ON 2 MAY 1945


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Mosquito PR.XVI HR576 of 618 Squadron RAF (UK) disintegrated over the inner western Sydney suburbs of Leichhardt and Petersham on 2 May 1945 during an air test flight. The crew of two were killed but fortunately no one on the ground was seriously  injured by the falling debris of the Mosquito. The Daily Telegraph of 3 May 1945 stated that two civilians were injured and a total of 18 properties were damaged. Five houses were set on fire by the falling debris.

It was suspected that a violent pull out from a power dive, with its associated high 'g' forces may have lead to the structural failure of the aircraft. The two crew members tried to eject from the aircraft but they were not high enough for their parachutes to open.

Wendy Harvey was only 6 weeks old when her father Flight Lieutenant David Rochford (RAF 106025) of Oxford, England was killed in this tragic incident. LAC Charles Boydell (RAAF 44485) from Mosman was the other crew member killed in this crash. F/Lt Rochford's body was found in the playground of Petersham Public School while LAC Boydell's body was found on the roof of a railway building about 100 metres away.



Shortly after the crash, Miss Knight, the headmistress and some of the students planted some silky oak trees in their memory. Unfortunately the trees have since perished.

Bill Fitch who was eight years old at the time of the crash, remembers hearing what he described as a petrol tank exploding. He ran into the playground and discovered one of the airmen's body embedded in the bitumen.


Photo: Ray Littley

The large windows were the 6th grade class room windows, they
looked onto the Moreton Bay Fig Tree mentioned below. (now removed).


Photo: Ray Littley

The Memorial Flag Pole above a plaque located in the school garden.


Ray Littley was twelve years old and in sixth class at Petersham Primary School at the time of the crash. He was a very keen observer of all things to do with the war and recalls this particular incident as possibly his first personal contact with death.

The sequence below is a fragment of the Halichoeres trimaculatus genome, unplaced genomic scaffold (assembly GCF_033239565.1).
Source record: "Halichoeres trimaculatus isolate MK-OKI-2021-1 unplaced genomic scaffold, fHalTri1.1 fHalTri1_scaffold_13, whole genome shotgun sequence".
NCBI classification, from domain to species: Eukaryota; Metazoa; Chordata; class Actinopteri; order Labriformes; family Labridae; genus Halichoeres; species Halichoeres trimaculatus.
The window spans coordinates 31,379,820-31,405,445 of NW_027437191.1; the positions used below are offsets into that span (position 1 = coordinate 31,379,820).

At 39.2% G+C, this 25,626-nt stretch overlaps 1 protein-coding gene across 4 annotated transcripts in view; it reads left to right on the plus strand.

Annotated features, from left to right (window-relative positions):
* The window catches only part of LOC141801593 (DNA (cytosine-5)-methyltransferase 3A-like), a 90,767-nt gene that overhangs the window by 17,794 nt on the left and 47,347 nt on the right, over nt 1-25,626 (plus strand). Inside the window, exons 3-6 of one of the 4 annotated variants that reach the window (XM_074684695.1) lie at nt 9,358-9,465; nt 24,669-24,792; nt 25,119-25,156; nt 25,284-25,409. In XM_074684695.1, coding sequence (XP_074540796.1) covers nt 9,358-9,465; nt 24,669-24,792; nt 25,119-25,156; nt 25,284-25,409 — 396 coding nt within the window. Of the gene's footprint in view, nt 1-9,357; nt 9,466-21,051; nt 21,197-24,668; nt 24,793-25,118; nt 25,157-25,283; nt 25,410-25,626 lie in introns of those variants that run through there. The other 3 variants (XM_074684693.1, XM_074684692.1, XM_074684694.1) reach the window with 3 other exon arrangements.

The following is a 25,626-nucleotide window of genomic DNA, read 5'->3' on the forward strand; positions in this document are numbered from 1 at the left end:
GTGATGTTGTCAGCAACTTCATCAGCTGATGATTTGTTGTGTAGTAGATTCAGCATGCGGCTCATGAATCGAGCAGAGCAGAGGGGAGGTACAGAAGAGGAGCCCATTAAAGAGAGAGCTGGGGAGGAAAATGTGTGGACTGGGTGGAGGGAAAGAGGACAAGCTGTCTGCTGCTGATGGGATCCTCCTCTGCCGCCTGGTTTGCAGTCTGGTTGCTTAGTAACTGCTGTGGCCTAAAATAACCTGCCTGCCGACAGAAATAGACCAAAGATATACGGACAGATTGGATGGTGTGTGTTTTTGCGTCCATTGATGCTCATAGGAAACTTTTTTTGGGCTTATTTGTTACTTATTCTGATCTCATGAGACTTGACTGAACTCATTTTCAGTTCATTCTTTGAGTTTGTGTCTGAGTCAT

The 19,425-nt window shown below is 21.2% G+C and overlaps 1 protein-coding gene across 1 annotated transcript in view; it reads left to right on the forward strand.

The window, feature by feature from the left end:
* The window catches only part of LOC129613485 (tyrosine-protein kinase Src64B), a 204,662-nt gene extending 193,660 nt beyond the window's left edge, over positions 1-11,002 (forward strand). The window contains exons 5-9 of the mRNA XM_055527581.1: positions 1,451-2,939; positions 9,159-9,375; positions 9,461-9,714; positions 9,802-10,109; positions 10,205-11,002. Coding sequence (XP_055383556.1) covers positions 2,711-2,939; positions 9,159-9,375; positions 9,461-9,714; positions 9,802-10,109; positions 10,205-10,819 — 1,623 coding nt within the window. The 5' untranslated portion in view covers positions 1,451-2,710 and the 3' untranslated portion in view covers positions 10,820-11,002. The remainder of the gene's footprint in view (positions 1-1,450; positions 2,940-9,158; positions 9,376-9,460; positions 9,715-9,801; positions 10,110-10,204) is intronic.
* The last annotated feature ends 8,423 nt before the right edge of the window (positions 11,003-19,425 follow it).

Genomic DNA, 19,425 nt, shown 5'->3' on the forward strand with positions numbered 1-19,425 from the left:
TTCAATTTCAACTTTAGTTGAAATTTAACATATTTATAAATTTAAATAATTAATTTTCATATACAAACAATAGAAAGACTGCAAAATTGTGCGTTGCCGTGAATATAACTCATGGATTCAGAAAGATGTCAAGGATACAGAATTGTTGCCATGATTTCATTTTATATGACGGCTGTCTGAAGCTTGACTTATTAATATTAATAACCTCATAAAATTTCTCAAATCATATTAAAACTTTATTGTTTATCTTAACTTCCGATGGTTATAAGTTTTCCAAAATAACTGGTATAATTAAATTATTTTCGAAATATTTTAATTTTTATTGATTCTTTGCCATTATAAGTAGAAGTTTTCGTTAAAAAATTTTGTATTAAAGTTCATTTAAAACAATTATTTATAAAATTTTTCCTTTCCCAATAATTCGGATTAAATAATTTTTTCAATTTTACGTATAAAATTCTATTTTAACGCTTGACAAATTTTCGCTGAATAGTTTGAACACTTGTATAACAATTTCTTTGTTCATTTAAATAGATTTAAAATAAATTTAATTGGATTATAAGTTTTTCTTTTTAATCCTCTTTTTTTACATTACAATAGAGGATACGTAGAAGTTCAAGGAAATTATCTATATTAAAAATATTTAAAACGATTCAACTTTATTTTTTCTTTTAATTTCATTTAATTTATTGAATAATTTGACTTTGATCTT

Ray's classroom faced onto Gordon Street. There was a set of very large windows facing onto a very old and large Moreton Bay Fig tree located between the street and the classroom wall. The playground surface was bitumen.

Ray described the incident as follows:-

"We had returned from lunch and were about to have a dictation test when there was a terrific crashing sound outside and over the roof, followed by a ‘white out’ through one side of the tree."

"We all ran out and were confronted by the two story building that used to be a tuck shop across the road in flames (I believe a fuel tank went through the roof and set the building alight)."

"Then I saw that the crewmember (possibly the pilot) had crashed through the tree branches with a shredded parachute and struck the ground with such force that he left an imprint in the bitumen."

"Debris rained down on the school and about the suburb, the two engines smashed into homes almost one mile apart causing damage but no loss of life."

"We were given a half-day holiday and instructed to get home ASAP."

"With that I hopped on my bike and toured the suburb and inspected the damage, and naturally being a young boy looked for souvenirs."

"I am not sure how true it was but one young enterprising lad had a cannon taken off him by the police the next day. I am not sure how he managed to remove, or carry it; perhaps he had a billy cart to help."

"A memorial was placed in the school grounds and two trees were planted in memory of the two airmen who lost their lives."

"I visited the school, now a TAFE College and brought them up to date with my observations of the incident as a child."


Les Johnston contacted me on 5 December 2016 and shared his memories of this tragic event:-

I was a student at Leichhardt High School on that day and remember looking the window and seeing a wing with an engine on fire spiraling vertically down in the sky over Petersham."

"52 years later I saw a notice saying there would be a Remembrance Ceremony on the anniversary of the event to be held at the Petersham Campus at 12pm, 2nd May 1997, I decided to attend and find out more about the events of the day."

"A friend of mine from our school days at Orange Grove Primary school was a pupil at the Petersham Girls School when the plane came down in an open field next to the school."